Mayuri Banerjee The year did not begin well for Pakistan, as the US, which Islamabad considers almost its neighbour, suspended the Coalition Support Fund for counter-terrorism operations, for the country. The declaration came hours after US President Donald Trump in a tweet accused Pakistan of ‘lies, deceit and misuse of funds’. The tweet met with huge protests in Pakistan from all sectors concerned. Especially with elections forthcoming, opposition parties have raised their pitch in denouncing America and President Trump. Things have gone on a snow-balling mode since, as the US has also expressed its willingness to take unilateral action if Pakistan “fails to do more” on counter-terrorism front. The fundamental conflict is between the narratives emanating from two countries. On the one hand, the US is accusing Pakistan for providing “safe havens” to the Taliban and the associated Haqqani Network. On the other, Pakistan has dismissed these accusations claiming that US is being blind to the complex security arrangements of the region. The widening divergence in opinion between the two countries has further contributed to the worsening of ties. It goes beyond stating that Trump’s foreign policy style has not been well received in Pakistan. One media house termed President to be ‘mercurial’ in nature and questioned whether such tweets should be dealt with seriousness. Moreover, the Pakistan Foreign Office has claimed that US ‘brinkmanship’ tactics may prove to be counter-productive. The administration has refused to treat this event as an isolated incident, especially in the backdrop of the increasing Indo-US-Israel ties, Pakistani vote against the US decision on Jerusalem and the emergence of China as a strategic player in the region. Pakistani analysts have cited a range of instances like the US decision to deport Pakistani immigrants, designating Pakistan as a religiously-intolerant nation under America’s International Religious Freedom Act  and outright threat at the UN that the “US will be closely watching the votes” to substantiate the claim.

One nation, two views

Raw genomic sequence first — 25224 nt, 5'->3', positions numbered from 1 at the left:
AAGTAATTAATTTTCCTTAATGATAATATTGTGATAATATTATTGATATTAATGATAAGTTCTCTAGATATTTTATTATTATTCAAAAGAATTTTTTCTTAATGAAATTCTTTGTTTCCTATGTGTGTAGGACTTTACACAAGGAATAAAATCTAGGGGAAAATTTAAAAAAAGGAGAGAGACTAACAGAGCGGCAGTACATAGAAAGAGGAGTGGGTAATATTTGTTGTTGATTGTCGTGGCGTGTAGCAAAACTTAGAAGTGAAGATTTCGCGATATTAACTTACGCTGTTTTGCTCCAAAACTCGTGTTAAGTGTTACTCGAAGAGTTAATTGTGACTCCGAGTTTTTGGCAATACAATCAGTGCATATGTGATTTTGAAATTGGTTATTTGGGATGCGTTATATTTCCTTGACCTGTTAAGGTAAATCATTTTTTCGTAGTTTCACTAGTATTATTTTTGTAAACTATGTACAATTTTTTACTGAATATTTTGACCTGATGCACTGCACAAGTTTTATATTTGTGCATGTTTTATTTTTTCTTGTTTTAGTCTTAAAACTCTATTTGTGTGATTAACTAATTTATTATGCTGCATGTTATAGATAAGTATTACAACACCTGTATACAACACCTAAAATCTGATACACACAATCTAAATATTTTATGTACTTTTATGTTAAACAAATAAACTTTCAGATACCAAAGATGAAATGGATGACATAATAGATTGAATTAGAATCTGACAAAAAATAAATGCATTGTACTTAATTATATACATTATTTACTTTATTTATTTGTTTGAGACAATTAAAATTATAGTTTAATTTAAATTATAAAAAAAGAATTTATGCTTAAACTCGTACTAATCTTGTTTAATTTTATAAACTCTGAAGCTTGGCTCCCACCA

Two strands of opinion have emerged inside Pakistan, in the wake of the crisis in bilateral ties. While one section is advocating a careful and co-operative approach the other is claiming that the US has more to lose than Pakistan. However, both sides agree that Pakistan is being wrongly blamed for political failure of the Afghan and US administration. The section inclined towards co-operative approach treat the incident as a “temporary phase” in Pakistan-US ties and advocate careful balancing between Pakistan and US interests. They argue that Pakistan should set aside the current rhetoric and focus towards finding a political solution for the long run. For instance, one newspaper column pressed that the current the US administration considers widening of the military base will produce faster results, but history points towards a different direction. Many officials in Pakistan have expressed their reservations to the US policy, citing the disastrous consequences of the ‘Salala incident’ and the US incursion into South Wazirsitan. Therefore, both parties have been urged to draw up a clear strategy of operation and list of priorities to prevent further misunderstanding. The second section of opinion appears more confrontational in its stand and accused President Trump of being a “rabble-rouser”. The US’ announcement of taking unilateral action inside Pakistan has met with stringent criticism from this group. They argue that unilateralism in the US policy is not new but Pakistan will not tolerate any encroachment upon its territorial sovereignty. Some have also pointed out that if pushed further, Pakistan can suspend the facilities to the US military, like the use of Karachi port to send military supplies to Afghanistan, or the use of Pakistani airspace to fly men or carry air strikes. In that case the war in Afghanistan may get costlier for US. Moreover, Trump’s approach to Pakistan will push the latter closer to China and Russia depriving US of an important strategic ally. Therefore, the US interests are at stake this time.